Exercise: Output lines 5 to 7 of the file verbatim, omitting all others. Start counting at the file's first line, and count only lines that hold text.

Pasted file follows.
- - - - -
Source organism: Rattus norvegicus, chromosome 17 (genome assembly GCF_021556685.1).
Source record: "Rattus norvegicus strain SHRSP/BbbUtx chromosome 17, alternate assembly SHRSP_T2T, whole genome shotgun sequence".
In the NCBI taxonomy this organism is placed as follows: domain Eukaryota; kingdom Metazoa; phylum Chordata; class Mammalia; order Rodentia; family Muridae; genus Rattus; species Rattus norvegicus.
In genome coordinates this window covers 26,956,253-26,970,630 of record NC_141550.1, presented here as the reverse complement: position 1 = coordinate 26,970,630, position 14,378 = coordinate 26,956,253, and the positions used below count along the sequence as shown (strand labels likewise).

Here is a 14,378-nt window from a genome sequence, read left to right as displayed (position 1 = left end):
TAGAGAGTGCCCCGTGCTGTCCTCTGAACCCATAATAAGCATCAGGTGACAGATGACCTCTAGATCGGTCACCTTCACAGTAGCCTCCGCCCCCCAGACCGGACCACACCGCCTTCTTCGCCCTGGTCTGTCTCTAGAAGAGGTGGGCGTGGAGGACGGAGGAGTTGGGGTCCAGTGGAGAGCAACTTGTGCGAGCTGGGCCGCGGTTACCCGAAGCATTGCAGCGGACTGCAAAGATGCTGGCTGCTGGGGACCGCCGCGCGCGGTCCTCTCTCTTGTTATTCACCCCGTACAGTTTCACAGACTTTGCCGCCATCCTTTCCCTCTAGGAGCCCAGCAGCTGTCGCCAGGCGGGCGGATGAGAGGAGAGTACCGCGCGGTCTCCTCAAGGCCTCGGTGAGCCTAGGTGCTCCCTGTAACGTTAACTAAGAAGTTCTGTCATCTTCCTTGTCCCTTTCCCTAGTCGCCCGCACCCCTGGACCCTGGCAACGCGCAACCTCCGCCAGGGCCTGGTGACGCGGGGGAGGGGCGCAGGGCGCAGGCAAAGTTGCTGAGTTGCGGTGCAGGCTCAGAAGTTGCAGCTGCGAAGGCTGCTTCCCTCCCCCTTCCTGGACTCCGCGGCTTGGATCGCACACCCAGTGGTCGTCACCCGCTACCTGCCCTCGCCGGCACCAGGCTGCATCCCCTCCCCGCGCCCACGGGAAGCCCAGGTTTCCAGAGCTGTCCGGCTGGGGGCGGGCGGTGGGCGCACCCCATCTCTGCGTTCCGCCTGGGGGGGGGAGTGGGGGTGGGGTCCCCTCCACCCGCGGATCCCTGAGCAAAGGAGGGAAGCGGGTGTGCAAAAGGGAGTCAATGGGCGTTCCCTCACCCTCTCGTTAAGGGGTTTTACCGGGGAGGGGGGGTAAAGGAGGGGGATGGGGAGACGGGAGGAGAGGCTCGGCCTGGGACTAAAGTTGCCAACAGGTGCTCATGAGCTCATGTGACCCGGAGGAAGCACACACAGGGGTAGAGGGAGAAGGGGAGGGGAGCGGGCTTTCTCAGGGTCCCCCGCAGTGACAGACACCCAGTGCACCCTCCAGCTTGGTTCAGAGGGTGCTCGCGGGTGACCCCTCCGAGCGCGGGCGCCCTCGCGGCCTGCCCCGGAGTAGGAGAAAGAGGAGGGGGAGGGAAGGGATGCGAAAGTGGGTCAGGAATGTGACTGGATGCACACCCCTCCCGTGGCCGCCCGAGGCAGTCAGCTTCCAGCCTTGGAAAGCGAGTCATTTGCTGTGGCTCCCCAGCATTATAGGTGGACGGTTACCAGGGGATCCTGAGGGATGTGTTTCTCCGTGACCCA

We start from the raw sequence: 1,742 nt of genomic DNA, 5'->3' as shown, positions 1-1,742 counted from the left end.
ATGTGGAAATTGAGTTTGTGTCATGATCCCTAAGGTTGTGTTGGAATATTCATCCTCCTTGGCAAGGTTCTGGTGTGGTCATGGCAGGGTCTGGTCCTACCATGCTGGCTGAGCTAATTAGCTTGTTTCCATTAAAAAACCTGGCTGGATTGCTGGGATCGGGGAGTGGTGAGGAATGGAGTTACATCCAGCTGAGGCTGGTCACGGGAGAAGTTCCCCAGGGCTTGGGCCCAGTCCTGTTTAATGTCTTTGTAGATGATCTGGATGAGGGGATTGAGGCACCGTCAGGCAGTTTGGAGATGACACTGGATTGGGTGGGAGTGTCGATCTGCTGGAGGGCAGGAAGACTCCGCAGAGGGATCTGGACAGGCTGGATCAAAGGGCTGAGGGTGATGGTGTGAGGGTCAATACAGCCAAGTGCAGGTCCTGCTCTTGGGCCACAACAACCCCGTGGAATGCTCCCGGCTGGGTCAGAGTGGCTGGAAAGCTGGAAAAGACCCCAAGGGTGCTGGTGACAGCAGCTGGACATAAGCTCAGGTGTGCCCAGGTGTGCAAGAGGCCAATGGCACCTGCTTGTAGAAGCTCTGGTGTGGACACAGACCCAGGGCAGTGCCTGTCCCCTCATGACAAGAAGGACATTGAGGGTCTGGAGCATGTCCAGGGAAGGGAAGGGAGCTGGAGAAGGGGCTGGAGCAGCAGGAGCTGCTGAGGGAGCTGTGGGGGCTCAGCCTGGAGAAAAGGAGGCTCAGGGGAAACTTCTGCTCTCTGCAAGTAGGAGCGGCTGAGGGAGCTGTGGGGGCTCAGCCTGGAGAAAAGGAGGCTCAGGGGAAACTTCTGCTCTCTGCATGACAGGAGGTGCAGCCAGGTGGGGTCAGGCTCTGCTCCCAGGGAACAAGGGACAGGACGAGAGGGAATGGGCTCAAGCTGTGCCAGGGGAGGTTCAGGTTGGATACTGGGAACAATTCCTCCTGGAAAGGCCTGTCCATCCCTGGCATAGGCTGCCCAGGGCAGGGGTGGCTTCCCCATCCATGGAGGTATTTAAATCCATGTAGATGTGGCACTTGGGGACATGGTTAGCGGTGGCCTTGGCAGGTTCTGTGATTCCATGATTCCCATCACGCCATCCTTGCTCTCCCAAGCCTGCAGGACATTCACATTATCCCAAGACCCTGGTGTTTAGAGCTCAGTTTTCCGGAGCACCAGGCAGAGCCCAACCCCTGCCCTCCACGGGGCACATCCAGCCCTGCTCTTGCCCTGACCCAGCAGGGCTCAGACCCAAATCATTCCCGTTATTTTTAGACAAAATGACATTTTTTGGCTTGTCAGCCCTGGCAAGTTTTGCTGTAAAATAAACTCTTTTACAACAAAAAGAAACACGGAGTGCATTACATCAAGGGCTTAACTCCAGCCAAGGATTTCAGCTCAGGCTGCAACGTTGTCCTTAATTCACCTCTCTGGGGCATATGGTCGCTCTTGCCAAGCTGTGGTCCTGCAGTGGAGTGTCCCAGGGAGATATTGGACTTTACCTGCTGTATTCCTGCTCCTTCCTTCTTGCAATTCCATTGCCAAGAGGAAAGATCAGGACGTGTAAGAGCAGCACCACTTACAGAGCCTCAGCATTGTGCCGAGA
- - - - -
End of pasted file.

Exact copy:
Here is a 14,378-nt window from a genome sequence, read left to right as displayed (position 1 = left end):
TAGAGAGTGCCCCGTGCTGTCCTCTGAACCCATAATAAGCATCAGGTGACAGATGACCTCTAGATCGGTCACCTTCACAGTAGCCTCCGCCCCCCAGACCGGACCACACCGCCTTCTTCGCCCTGGTCTGTCTCTAGAAGAGGTGGGCGTGGAGGACGGAGGAGTTGGGGTCCAGTGGAGAGCAACTTGTGCGAGCTGGGCCGCGGTTACCCGAAGCATTGCAGCGGACTGCAAAGATGCTGGCTGCTGGGGACCGCCGCGCGCGGTCCTCTCTCTTGTTATTCACCCCGTACAGTTTCACAGACTTTGCCGCCATCCTTTCCCTCTAGGAGCCCAGCAGCTGTCGCCAGGCGGGCGGATGAGAGGAGAGTACCGCGCGGTCTCCTCAAGGCCTCGGTGAGCCTAGGTGCTCCCTGTAACGTTAACTAAGAAGTTCTGTCATCTTCCTTGTCCCTTTCCCTAGTCGCCCGCACCCCTGGACCCTGGCAACGCGCAACCTCCGCCAGGGCCTGGTGACGCGGGGGAGGGGCGCAGGGCGCAGGCAAAGTTGCTGAGTTGCGGTGCAGGCTCAGAAGTTGCAGCTGCGAAGGCTGCTTCCCTCCCCCTTCCTGGACTCCGCGGCTTGGATCGCACACCCAGTGGTCGTCACCCGCTACCTGCCCTCGCCGGCACCAGGCTGCATCCCCTCCCCGCGCCCACGGGAAGCCCAGGTTTCCAGAGCTGTCCGGCTGGGGGCGGGCGGTGGGCGCACCCCATCTCTGCGTTCCGCCTGGGGGGGGGAGTGGGGGTGGGGTCCCCTCCACCCGCGGATCCCTGAGCAAAGGAGGGAAGCGGGTGTGCAAAAGGGAGTCAATGGGCGTTCCCTCACCCTCTCGTTAAGGGGTTTTACCGGGGAGGGGGGGTAAAGGAGGGGGATGGGGAGACGGGAGGAGAGGCTCGGCCTGGGACTAAAGTTGCCAACAGGTGCTCATGAGCTCATGTGACCCGGAGGAAGCACACACAGGGGTAGAGGGAGAAGGGGAGGGGAGCGGGCTTTCTCAGGGTCCCCCGCAGTGACAGACACCCAGTGCACCCTCCAGCTTGGTTCAGAGGGTGCTCGCGGGTGACCCCTCCGAGCGCGGGCGCCCTCGCGGCCTGCCCCGGAGTAGGAGAAAGAGGAGGGGGAGGGAAGGGATGCGAAAGTGGGTCAGGAATGTGACTGGATGCACACCCCTCCCGTGGCCGCCCGAGGCAGTCAGCTTCCAGCCTTGGAAAGCGAGTCATTTGCTGTGGCTCCCCAGCATTATAGGTGGACGGTTACCAGGGGATCCTGAGGGATGTGTTTCTCCGTGACCCA

We start from the raw sequence: 1,742 nt of genomic DNA, 5'->3' as shown, positions 1-1,742 counted from the left end.